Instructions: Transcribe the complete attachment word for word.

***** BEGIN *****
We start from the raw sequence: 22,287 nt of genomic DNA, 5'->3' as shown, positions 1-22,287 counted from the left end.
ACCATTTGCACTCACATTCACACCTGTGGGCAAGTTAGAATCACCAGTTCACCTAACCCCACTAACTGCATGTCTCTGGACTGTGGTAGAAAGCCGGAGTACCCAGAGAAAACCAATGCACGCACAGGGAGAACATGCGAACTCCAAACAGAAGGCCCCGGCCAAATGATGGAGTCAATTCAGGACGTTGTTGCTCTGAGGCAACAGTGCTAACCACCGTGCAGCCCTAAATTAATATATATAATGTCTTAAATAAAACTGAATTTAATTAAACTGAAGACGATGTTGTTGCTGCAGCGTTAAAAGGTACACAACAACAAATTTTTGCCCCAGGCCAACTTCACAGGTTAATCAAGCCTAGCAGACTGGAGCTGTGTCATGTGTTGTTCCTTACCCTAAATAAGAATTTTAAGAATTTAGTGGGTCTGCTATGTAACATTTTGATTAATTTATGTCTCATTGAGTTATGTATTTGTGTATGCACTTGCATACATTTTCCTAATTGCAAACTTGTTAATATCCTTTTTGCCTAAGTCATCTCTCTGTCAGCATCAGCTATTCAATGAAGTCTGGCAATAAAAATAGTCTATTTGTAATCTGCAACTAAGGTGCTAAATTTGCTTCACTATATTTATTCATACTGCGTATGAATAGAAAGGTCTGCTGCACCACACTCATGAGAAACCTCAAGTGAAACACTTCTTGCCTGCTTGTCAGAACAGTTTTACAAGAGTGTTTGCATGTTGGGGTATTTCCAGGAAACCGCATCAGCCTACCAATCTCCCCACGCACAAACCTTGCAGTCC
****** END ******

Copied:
We start from the raw sequence: 22,287 nt of genomic DNA, 5'->3' as shown, positions 1-22,287 counted from the left end.
ACCATTTGCACTCACATTCACACCTGTGGGCAAGTTAGAATCACCAGTTCACCTAACCCCACTAACTGCATGTCTCTGGACTGTGGTAGAAAGCCGGAGTACCCAGAGAAAACCAATGCACGCACAGGGAGAACATGCGAACTCCAAACAGAAGGCCCCGGCCAAATGATGGAGTCAATTCAGGACGTTGTTGCTCTGAGGCAACAGTGCTAACCACCGTGCAGCCCTAAATTAATATATATAATGTCTTAAATAAAACTGAATTTAATTAAACTGAAGACGATGTTGTTGCTGCAGCGTTAAAAGGTACACAACAACAAATTTTTGCCCCAGGCCAACTTCACAGGTTAATCAAGCCTAGCAGACTGGAGCTGTGTCATGTGTTGTTCCTTACCCTAAATAAGAATTTTAAGAATTTAGTGGGTCTGCTATGTAACATTTTGATTAATTTATGTCTCATTGAGTTATGTATTTGTGTATGCACTTGCATACATTTTCCTAATTGCAAACTTGTTAATATCCTTTTTGCCTAAGTCATCTCTCTGTCAGCATCAGCTATTCAATGAAGTCTGGCAATAAAAATAGTCTATTTGTAATCTGCAACTAAGGTGCTAAATTTGCTTCACTATATTTATTCATACTGCGTATGAATAGAAAGGTCTGCTGCACCACACTCATGAGAAACCTCAAGTGAAACACTTCTTGCCTGCTTGTCAGAACAGTTTTACAAGAGTGTTTGCATGTTGGGGTATTTCCAGGAAACCGCATCAGCCTACCAATCTCCCCACGCACAAACCTTGCAGTCC